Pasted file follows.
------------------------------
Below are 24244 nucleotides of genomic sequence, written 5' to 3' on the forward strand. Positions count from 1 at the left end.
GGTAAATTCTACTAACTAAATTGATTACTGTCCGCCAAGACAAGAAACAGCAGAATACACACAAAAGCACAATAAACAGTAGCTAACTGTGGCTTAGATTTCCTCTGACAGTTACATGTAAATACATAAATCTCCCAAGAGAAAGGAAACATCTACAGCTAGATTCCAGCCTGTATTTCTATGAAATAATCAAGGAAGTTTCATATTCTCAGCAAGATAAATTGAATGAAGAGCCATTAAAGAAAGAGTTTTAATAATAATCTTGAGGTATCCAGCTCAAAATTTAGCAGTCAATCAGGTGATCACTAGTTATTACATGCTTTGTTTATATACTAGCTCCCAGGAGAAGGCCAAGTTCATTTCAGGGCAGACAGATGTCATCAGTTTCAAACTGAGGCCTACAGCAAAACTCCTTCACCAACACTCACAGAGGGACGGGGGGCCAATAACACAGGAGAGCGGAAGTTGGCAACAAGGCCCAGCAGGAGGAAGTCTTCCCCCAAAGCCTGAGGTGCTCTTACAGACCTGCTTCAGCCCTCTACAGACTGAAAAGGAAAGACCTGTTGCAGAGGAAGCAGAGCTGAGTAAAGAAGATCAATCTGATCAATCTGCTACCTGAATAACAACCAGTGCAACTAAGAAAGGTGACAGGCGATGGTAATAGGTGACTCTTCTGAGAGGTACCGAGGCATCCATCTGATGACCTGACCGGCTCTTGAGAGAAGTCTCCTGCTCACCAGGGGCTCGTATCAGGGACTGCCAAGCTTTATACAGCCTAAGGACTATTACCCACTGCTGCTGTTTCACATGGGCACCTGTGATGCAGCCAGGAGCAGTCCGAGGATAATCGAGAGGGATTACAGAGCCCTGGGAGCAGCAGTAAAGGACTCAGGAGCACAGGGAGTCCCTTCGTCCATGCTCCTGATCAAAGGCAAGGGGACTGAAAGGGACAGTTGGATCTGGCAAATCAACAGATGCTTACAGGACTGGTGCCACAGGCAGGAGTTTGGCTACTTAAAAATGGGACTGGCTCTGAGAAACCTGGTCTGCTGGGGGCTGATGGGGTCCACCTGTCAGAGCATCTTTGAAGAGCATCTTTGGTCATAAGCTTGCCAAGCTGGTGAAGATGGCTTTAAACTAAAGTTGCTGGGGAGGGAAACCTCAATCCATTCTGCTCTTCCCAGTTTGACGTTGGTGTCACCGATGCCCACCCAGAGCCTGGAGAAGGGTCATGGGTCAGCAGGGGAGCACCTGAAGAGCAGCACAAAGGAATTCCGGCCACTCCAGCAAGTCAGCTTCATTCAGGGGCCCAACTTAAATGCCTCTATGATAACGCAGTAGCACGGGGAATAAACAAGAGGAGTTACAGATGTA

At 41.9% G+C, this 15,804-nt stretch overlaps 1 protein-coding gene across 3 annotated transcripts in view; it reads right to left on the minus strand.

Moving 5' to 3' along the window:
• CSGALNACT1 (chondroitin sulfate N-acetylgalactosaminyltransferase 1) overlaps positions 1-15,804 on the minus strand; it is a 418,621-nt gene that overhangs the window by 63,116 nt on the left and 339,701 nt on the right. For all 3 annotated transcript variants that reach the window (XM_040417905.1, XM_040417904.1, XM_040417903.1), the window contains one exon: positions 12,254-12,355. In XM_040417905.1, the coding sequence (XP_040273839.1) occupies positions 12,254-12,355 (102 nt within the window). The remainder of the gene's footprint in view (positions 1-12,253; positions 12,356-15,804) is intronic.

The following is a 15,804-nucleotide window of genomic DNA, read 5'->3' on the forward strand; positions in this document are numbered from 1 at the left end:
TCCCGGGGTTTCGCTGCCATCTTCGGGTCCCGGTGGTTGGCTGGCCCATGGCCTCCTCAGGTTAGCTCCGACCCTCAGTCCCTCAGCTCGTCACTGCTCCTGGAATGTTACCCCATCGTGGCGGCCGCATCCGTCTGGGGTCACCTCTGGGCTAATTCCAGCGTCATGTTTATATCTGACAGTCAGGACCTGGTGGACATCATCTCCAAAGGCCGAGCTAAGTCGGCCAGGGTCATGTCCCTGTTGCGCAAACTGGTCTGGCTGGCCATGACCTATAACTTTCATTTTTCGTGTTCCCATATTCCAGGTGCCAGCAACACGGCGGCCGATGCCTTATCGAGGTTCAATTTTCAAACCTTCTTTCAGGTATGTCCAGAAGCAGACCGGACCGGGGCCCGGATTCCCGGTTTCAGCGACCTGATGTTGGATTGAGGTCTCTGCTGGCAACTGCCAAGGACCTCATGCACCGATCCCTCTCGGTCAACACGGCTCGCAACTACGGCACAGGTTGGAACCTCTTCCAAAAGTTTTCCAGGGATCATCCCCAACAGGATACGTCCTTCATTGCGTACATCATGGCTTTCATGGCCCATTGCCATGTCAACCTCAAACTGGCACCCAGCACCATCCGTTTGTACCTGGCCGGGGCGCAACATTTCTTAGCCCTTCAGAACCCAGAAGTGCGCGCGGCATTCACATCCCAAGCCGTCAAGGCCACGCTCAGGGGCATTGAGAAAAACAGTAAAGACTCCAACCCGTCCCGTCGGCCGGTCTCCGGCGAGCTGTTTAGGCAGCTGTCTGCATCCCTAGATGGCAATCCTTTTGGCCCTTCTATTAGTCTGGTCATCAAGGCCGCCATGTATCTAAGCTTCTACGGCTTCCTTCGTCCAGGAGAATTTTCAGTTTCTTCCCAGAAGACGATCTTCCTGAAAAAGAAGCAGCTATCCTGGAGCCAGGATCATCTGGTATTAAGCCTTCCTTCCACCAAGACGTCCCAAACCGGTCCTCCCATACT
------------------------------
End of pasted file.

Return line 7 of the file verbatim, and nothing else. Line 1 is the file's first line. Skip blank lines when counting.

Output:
TCCCGGGGTTTCGCTGCCATCTTCGGGTCCCGGTGGTTGGCTGGCCCATGGCCTCCTCAGGTTAGCTCCGACCCTCAGTCCCTCAGCTCGTCACTGCTCCTGGAATGTTACCCCATCGTGGCGGCCGCATCCGTCTGGGGTCACCTCTGGGCTAATTCCAGCGTCATGTTTATATCTGACAGTCAGGACCTGGTGGACATCATCTCCAAAGGCCGAGCTAAGTCGGCCAGGGTCATGTCCCTGTTGCGCAAACTGGTCTGGCTGGCCATGACCTATAACTTTCATTTTTCGTGTTCCCATATTCCAGGTGCCAGCAACACGGCGGCCGATGCCTTATCGAGGTTCAATTTTCAAACCTTCTTTCAGGTATGTCCAGAAGCAGACCGGACCGGGGCCCGGATTCCCGGTTTCAGCGACCTGATGTTGGATTGAGGTCTCTGCTGGCAACTGCCAAGGACCTCATGCACCGATCCCTCTCGGTCAACACGGCTCGCAACTACGGCACAGGTTGGAACCTCTTCCAAAAGTTTTCCAGGGATCATCCCCAACAGGATACGTCCTTCATTGCGTACATCATGGCTTTCATGGCCCATTGCCATGTCAACCTCAAACTGGCACCCAGCACCATCCGTTTGTACCTGGCCGGGGCGCAACATTTCTTAGCCCTTCAGAACCCAGAAGTGCGCGCGGCATTCACATCCCAAGCCGTCAAGGCCACGCTCAGGGGCATTGAGAAAAACAGTAAAGACTCCAACCCGTCCCGTCGGCCGGTCTCCGGCGAGCTGTTTAGGCAGCTGTCTGCATCCCTAGATGGCAATCCTTTTGGCCCTTCTATTAGTCTGGTCATCAAGGCCGCCATGTATCTAAGCTTCTACGGCTTCCTTCGTCCAGGAGAATTTTCAGTTTCTTCCCAGAAGACGATCTTCCTGAAAAAGAAGCAGCTATCCTGGAGCCAGGATCATCTGGTATTAAGCCTTCCTTCCACCAAGACGTCCCAAACCGGTCCTCCCATACT